Abstract — Shoulder pain and rotator cuff tears are highly prevalent in individuals with paraplegia (PP). The purpose of this study was to use magnetic resonance imaging (MRI), plain radiographs, questionnaires, and physical examination to gain insight into the prevalence of shoulder disorders in individuals with PP. A total of 28 individuals with PP were recruited (mean age=35; mean year from injury=11.5). Each subject completed a questionnaire designed to identify arm pain, had a standard physical examination focusing on the shoulder, and underwent imaging studies (radiographic and MRI). Nine of the thirty-two subjects (36 percent) experienced shoulder pain in the month prior to testing. The MRI studies documented only one rotator cuff tear. Five subjects showed osteolysis of the distal clavicle by plain radiographic study. In two subjects this was seen bilaterally. Although no relationship was seen between pain and imaging abnormalities, stepwise linear regressions found a statistically significant positive relationship between imaging abnormalities and body mass index (BMI) (radiographic: b=0.56, p<0.01; MRI: b=0.52, p<0.01). This study found a low prevalence of rotator cuff tears and a high prevalence of distal clavicle osteolysis in a sample of relatively young individuals with PP. Although there was only one tear identified by MRI, a number of subclinical abnormalities were seen and found to correlate with BMI.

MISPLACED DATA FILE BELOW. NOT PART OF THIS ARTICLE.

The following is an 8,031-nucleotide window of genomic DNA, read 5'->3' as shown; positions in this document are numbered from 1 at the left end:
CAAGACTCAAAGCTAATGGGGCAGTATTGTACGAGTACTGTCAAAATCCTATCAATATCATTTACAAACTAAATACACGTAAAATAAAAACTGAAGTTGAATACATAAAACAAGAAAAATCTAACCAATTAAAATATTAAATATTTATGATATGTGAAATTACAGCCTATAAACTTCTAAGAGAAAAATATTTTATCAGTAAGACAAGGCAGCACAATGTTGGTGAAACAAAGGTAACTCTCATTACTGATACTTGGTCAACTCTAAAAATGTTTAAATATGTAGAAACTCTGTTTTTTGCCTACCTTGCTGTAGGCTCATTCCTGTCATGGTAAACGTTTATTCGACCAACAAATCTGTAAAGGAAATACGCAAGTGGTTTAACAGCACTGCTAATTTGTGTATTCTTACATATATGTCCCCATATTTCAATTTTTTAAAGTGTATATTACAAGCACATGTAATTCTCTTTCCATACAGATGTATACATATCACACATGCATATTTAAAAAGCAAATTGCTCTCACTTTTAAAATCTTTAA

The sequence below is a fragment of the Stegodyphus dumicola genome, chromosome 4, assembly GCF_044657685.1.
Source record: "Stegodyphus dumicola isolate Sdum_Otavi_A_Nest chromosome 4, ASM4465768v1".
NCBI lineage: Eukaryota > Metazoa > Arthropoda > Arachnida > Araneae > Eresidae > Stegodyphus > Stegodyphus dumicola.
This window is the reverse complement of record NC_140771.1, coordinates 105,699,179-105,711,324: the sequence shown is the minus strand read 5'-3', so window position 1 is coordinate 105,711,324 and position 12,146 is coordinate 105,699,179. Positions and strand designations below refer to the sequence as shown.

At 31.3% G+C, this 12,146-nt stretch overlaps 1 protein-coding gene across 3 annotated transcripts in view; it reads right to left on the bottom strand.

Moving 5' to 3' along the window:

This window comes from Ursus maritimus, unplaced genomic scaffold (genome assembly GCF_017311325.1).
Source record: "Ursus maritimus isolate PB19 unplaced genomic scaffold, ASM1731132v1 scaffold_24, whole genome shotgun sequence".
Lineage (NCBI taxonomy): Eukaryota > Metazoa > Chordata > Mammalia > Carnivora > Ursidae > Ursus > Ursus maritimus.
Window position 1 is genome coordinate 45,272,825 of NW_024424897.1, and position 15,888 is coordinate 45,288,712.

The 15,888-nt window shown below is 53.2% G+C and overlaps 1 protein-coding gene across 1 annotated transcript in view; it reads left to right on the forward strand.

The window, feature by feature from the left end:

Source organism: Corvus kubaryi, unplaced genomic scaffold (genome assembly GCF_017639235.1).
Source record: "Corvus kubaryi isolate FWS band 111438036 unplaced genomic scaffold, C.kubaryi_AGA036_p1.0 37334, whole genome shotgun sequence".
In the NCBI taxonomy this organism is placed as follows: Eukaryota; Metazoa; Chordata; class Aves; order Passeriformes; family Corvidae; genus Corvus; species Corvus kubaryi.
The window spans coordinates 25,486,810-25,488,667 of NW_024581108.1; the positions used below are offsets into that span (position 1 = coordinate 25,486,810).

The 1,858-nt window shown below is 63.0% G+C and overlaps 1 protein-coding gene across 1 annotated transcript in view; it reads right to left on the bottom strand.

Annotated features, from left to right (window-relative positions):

Key words: magnetic resonance imaging, paralysis, radiographs, shoulder injury.